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Tuesday, 25 November 1986
Page: 2708

Senator SIDDONS(8.33) —I can only say that I am very disappointed by the Opposition's attitude to the amendments. I did not find Senator Chaney's comments convincing. The facts are that the public is beginning to believe that the Government and the Opposition are paying lip-service to the principles of employee participation, but are not prepared to act on them. I can well imagine that the Government is not too keen to have too much employee share ownership. I can well imagine that many business leaders are not too anxious to have employee share ownership. We are trying to strike a middle course between unbridled socialism and unbridled capitalism-an alternative to either of those extremes. Lip-service has been paid to these principles. Ever since 1982 I have heard that there is agreement that there should be more employee participation, that we should respect what individuals have to say about their work situation, that they should have a slice of the action and be rewarded for their efforts in industry. We hear it time and again, but there has been no action. An industrial democracy Bill was passed by the Senate in 1982 with the support of the present Prime Minister, Mr Hawke, who was then shadow Minister for Industrial Relations, the Australian Council of Trade Unions, and Mr Cliff Dolan, in particular. I asked the Prime Minister, when he formed the Government, whether he would support the Bill that he had supported when he was in opposition. He told me: `Yes, it will be one of the first Bills off the rank'. That was in 1983. Three years later that Bill is still not off the rank. We do not even have the white, green or whatever colour paper it is that will eventually come out.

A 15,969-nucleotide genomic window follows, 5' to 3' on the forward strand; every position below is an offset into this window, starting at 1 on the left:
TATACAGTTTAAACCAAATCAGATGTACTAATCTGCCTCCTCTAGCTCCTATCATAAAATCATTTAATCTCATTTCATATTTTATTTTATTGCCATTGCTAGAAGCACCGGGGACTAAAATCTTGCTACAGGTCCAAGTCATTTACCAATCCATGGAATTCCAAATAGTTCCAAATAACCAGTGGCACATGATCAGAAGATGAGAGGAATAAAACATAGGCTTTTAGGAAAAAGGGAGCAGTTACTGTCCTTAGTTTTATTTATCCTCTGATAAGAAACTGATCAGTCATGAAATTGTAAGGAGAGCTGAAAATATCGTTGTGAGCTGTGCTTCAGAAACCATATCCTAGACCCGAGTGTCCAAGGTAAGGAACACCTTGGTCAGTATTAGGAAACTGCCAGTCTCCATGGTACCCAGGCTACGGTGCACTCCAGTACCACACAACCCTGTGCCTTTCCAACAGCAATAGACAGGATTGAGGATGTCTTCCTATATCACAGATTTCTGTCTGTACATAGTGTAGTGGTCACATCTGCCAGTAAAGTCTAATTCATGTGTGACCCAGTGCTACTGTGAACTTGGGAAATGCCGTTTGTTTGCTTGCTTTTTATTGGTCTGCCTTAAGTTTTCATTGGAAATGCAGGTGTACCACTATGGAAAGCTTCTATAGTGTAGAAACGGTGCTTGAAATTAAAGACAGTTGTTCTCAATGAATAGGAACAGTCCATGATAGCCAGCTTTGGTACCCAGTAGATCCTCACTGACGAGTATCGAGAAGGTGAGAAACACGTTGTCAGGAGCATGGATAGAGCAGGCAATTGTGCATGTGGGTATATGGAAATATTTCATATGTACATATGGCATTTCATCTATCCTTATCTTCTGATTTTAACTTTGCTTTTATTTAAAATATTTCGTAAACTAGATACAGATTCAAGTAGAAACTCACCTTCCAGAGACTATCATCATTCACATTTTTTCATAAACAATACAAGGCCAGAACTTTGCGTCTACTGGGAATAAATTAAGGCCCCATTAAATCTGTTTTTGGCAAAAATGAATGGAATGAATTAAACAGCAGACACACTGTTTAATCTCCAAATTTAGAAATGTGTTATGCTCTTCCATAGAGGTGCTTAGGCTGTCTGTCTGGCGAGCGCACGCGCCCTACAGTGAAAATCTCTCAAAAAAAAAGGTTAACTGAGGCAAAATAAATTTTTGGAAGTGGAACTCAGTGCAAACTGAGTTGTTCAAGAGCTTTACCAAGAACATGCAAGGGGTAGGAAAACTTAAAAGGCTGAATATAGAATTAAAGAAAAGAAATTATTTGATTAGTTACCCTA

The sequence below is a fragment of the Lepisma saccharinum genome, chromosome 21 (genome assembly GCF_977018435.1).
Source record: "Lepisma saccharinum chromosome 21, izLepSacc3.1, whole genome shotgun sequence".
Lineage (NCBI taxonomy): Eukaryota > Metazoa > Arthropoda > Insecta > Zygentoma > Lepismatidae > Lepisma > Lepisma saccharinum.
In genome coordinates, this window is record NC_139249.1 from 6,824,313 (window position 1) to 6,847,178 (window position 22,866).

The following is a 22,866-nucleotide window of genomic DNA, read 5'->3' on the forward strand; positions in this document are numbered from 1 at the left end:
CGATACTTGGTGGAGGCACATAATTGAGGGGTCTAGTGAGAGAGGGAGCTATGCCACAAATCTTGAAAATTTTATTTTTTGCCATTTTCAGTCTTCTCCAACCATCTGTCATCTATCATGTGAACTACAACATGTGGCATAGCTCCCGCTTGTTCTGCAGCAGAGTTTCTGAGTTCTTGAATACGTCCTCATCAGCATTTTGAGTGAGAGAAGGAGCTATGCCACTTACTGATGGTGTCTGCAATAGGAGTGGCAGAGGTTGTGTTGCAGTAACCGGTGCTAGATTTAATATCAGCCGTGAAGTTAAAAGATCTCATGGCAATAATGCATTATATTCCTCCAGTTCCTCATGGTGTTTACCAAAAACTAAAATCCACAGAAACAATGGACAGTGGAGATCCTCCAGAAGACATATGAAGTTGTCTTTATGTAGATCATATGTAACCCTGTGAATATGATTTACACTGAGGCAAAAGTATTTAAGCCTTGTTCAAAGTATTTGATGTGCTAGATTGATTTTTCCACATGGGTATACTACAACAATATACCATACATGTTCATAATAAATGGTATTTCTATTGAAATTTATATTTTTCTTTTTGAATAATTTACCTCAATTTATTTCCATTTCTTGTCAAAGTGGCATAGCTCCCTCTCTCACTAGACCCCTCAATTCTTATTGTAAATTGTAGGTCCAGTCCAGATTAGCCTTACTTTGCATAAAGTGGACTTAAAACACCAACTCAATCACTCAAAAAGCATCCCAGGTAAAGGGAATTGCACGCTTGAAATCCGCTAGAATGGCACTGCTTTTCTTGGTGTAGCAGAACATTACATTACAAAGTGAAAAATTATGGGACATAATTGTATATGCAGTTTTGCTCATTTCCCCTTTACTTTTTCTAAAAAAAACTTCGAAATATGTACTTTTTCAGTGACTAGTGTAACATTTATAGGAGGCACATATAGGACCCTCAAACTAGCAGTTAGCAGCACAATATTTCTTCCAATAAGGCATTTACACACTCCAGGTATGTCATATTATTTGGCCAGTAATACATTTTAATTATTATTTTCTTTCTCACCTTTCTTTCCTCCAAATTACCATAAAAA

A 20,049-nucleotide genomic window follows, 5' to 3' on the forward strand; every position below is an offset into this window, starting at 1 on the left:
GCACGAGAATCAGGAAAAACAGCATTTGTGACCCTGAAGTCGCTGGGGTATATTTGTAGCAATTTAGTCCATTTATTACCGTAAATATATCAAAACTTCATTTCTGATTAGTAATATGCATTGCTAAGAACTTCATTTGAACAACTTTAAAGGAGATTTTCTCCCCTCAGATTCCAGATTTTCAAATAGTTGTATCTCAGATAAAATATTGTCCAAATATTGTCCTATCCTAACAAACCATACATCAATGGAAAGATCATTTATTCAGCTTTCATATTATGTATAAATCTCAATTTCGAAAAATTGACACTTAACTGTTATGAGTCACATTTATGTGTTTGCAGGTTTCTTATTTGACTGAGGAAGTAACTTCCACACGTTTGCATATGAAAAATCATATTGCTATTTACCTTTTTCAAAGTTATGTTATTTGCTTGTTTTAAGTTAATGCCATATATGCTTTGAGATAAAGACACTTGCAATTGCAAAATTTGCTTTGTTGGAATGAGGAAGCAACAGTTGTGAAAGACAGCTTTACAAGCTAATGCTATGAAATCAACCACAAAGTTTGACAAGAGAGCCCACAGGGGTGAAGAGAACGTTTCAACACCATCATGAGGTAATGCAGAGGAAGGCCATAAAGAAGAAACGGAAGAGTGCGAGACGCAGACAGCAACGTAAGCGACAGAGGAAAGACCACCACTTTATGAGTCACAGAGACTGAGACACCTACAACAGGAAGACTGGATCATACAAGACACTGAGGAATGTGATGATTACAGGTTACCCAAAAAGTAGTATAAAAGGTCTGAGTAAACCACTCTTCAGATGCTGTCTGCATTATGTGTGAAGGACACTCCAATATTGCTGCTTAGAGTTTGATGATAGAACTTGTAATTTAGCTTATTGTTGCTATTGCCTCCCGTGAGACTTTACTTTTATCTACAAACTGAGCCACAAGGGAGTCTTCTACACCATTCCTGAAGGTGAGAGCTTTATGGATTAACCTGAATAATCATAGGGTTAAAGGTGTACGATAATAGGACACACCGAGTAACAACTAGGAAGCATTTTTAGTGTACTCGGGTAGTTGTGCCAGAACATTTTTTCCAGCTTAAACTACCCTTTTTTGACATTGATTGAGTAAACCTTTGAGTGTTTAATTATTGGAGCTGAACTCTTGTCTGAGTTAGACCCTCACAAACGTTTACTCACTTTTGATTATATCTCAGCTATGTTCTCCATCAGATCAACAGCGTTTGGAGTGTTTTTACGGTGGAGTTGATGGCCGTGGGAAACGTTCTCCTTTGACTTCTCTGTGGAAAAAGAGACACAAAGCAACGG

I can assure honourable senators that people who have a more enlightened attitude to our industries and have respect for modern approaches to management of enterprises are becoming very disillusioned. This was an opportunity for us to force some immediate action. It costs nothing. Senator Chaney said: `We don't like the idea of compulsion'. He answered his own question-there is no compulsion. If companies do not want to initiate employee share ownership schemes, they do not have to accept the bounty. The whole thing is wide open. It is simply stating that these two things should be tied together. We should spread the benefits of government handouts to industry as widely as we possibly can. I have heard no argument as to why the amendments should not be supported. I think, if the truth were to be known, the real reason that it is not supported is that neither the Opposition nor the Government is prepared to say: `We will support any initiative, even if it doesn't come from us'.